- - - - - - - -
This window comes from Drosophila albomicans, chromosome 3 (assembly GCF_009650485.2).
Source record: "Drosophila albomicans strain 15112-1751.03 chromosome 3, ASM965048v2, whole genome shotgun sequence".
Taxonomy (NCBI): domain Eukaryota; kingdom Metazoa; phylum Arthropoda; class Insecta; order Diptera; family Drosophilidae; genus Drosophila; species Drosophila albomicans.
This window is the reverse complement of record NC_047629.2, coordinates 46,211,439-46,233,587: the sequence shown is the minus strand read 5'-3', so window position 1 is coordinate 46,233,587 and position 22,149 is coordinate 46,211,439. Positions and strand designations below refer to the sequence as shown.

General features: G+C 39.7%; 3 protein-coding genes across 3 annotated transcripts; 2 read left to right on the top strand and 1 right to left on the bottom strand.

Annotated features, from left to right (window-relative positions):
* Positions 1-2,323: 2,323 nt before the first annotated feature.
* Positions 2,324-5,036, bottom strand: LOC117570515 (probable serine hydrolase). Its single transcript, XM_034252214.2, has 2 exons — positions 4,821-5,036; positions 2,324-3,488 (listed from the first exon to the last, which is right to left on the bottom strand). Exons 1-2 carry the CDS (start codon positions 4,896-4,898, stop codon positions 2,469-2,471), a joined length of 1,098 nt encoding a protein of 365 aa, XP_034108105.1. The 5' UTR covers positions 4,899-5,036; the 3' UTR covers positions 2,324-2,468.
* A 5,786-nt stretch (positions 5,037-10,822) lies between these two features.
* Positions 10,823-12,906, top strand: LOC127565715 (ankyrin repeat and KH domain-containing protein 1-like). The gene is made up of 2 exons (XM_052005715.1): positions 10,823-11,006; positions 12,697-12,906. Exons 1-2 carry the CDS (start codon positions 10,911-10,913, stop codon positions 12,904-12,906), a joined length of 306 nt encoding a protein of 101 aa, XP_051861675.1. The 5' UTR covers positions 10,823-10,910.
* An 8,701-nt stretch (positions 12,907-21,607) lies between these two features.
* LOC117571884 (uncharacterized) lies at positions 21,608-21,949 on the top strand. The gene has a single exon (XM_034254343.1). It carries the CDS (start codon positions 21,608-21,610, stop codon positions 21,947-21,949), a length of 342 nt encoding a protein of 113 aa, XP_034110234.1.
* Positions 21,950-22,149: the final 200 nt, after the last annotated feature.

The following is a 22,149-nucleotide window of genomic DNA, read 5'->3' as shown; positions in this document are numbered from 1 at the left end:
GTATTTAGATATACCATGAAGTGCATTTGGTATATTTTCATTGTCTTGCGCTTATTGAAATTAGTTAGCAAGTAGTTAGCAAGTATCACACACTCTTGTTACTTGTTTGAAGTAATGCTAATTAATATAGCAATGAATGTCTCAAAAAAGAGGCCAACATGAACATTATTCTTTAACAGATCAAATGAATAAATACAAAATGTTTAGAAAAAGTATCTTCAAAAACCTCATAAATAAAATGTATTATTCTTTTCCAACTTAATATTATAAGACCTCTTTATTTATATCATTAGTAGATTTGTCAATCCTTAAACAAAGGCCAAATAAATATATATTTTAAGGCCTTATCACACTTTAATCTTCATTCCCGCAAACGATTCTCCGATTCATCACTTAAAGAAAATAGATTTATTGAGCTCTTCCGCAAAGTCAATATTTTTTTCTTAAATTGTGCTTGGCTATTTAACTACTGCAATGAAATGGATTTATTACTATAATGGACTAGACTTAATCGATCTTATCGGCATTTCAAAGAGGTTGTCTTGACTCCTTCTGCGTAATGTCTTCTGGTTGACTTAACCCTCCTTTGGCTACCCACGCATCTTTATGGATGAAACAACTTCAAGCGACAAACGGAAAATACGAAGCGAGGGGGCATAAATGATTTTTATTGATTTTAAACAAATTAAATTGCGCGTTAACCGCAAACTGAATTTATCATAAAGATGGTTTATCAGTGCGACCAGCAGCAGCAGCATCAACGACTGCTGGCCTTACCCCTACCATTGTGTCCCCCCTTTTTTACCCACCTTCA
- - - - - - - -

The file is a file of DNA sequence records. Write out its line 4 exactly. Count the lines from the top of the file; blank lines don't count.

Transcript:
This window is the reverse complement of record NC_047629.2, coordinates 46,211,439-46,233,587: the sequence shown is the minus strand read 5'-3', so window position 1 is coordinate 46,233,587 and position 22,149 is coordinate 46,211,439. Positions and strand designations below refer to the sequence as shown.